Therefore, it is wicked blasphemy to accuse God of being uncaring or unkind because God has never disconnected Himself from this cursed creation.  Just as men chose evil, they must choose to repent and turn to God’s goodness.  This is what the Spirit of God is working to accomplish within every person’s heart while being opposed by evil at every turn.  Until you understand this big picture, you will never understand God’s grace within it as portrayed by the “candlestick” vision given to Zechariah. 

13 Christ hath redeemed us from the curse of the law, being made a curse for us: for it is written, Cursed is every one that hangeth on a tree: 14 That the blessing of Abraham might come on the Gentiles through Jesus Christ; that we might receive the promise of the Spirit through faith” (Galatians 3:13-14).

In Zechariah 4:4, Zechariah reveals his ignorance of the meaning of the vision by asking, “What are these, my lord?”  Here Zechariah uses the Hebrew title âdôwn (aw-done') in addressing the “angel of the LORD.”  This Name of God refers to Him as the Sovereign of the universe, recognizing that the Lord is in control.  Although Zechariah uses the term Adoni, it does not appear he truly understands the theological and practical significance of the term.  Such is often the case with believers.  There exists a large degree of superficiality even within our understandings of God.  Superficial knowledge of God will result in superficial worship of God and superficial service to God. 

Therefore, the LORD responds with another question to Zechariah (vs. 5), “Knowest thou not what these be?”  There appears to be an implication of expected understanding.  Did Zechariah have enough revelation of the character and nature of God to understand the depraved helplessness of humanity and the divine helpfulness of God?  Why is it that believers do not know of the depth of the sovereignty of God within the human predicament of sin?  Isn’t the pattern of God’s intervention and care a redundant constant throughout the Scriptures?  

The Tabernacle, or Tent of Meeting, in the Wilderness had one Menorah.  Solomon created ten Temple Menorahs and had them placed five on each side of the entrance into the Holy of Holies.  The Temple of Zerubbabel, the second Temple, again had but one Menorah, which is more in alignment with its spiritual significance.  The fact that the Menorah was placed inside the Temple near the Holy of Holies reveals that its intent is to show the light of God in both the redemption/salvation of people and His desire for the redeemed to live sanctified before Him.  Therefore, the “candlestick” represents God’s constant personal involvement in the lives of people in this twofold way – SALVATION and SANCTIFICATION.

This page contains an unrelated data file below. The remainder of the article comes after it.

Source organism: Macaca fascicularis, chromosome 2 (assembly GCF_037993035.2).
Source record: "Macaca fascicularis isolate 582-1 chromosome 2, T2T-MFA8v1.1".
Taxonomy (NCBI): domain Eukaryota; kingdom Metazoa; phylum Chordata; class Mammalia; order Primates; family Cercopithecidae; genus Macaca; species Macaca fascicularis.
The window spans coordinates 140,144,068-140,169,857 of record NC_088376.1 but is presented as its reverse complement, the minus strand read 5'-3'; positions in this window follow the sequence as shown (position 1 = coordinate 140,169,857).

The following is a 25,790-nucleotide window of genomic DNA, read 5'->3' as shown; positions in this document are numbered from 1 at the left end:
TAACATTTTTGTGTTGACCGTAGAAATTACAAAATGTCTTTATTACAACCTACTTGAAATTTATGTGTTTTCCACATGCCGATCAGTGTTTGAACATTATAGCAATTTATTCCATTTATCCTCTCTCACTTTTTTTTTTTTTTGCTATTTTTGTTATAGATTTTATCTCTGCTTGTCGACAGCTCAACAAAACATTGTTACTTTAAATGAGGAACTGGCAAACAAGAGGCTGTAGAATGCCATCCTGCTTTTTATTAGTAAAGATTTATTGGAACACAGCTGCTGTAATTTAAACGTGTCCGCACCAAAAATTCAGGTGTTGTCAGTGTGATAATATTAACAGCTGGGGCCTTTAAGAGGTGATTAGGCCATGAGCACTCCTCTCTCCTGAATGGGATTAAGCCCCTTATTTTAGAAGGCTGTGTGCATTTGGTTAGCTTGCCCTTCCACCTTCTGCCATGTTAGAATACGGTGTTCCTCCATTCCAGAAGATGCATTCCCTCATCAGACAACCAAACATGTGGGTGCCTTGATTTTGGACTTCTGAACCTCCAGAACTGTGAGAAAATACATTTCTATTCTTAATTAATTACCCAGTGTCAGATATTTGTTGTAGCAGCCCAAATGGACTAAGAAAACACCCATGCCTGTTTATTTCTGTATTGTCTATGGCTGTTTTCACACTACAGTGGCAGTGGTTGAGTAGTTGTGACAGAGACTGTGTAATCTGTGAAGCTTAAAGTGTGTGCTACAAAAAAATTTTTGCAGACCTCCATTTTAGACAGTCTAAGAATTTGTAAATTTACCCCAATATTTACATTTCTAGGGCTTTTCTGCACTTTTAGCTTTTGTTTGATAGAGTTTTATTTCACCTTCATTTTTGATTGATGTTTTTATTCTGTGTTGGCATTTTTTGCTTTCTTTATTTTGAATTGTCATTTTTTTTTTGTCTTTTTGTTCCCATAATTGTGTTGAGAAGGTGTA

In Zechariah 4:6; the LORD answers the question He asked of Zechariah in verse five.  “Then he answered and spake unto me, saying, This is the word of the LORD unto Zerubbabel, saying, Not by might, nor by power, but by my spirit, saith the LORD of hosts” (Zechariah 4:6).  If you understand the divine principle stated in Zechariah 4:6, how does it impact our lives?  The emphasis is upon maintaining our intimacy with God in a sanctified relationship with Him so that His grace can flow through us.  

The “candlestick” vision is intended to keep apparent to us the spiritual operations of God that are presently invisible to our sight.  We must see everything that happens in this world through the divine perspective of the lens of understanding of the “candlestick” vision given Zechariah in chapter four.  Everything good that God wants to do will be done through the lives of Spirit filled sanctified believers.  Therefore, our focus of priorities in life must constantly be maintain upon our personal relationship with God and maintaining the “fellowship” of holy unity with His Spirit and His mission in this world.  In Ephesians 5:18, the words “be filled” is a present, passive, imperative.  What is the significance of knowing this?  We must constantly be being filled with the Spirit.  We cannot fill ourselves.  It is disobedience not to be being filled.

11 And have no fellowship with the unfruitful works of darkness, but rather reprove them. 12 For it is a shame even to speak of those things which are done of them in secret. 13 But all things that are reproved are made manifest by the light: for whatsoever doth make manifest is light. 14 Wherefore he saith, Awake thou that sleepest, and arise from the dead, and Christ shall give thee light. 15 See then that ye walk circumspectly, not as fools, but as wise, 16 Redeeming the time, because the days are evil. 17 Wherefore be ye not unwise, but understanding what the will of the Lord is. 18 And be not drunk with wine, wherein is excess; but be filled with the Spirit; 19 Speaking to yourselves in psalms and hymns and spiritual songs, singing and making melody in your heart to the Lord; 20 Giving thanks always for all things unto God and the Father in the name of our Lord Jesus Christ; 21 Submitting yourselves one to another in the fear of God” (Ephesians 5:11-21).